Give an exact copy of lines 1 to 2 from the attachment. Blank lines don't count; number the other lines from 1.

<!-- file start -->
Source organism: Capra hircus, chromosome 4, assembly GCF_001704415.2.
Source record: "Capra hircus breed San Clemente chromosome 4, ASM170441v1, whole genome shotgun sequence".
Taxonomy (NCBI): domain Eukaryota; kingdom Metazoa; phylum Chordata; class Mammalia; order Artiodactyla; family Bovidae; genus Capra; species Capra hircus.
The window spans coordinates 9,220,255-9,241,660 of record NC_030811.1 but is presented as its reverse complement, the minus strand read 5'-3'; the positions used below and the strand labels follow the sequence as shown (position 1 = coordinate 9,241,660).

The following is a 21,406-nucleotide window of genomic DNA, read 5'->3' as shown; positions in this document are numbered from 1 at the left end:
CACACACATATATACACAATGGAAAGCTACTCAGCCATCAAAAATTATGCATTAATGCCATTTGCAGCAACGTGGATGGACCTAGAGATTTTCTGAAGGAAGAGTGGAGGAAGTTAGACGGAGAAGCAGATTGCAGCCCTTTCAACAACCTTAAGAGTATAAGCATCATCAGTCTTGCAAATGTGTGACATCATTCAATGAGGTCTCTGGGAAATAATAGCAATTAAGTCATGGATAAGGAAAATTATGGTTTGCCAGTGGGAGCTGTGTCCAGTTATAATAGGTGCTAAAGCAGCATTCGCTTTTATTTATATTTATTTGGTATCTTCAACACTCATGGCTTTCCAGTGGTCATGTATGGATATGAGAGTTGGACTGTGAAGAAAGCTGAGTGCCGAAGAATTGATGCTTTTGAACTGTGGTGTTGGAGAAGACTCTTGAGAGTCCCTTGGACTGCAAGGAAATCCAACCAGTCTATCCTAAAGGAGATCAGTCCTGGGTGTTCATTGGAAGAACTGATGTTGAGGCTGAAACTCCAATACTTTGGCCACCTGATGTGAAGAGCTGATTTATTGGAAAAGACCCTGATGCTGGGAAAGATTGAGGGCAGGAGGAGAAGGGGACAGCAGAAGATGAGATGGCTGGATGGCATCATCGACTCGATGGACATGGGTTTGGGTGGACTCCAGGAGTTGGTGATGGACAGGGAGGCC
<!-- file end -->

Source organism: Capra hircus, chromosome 4, assembly GCF_001704415.2.
Source record: "Capra hircus breed San Clemente chromosome 4, ASM170441v1, whole genome shotgun sequence".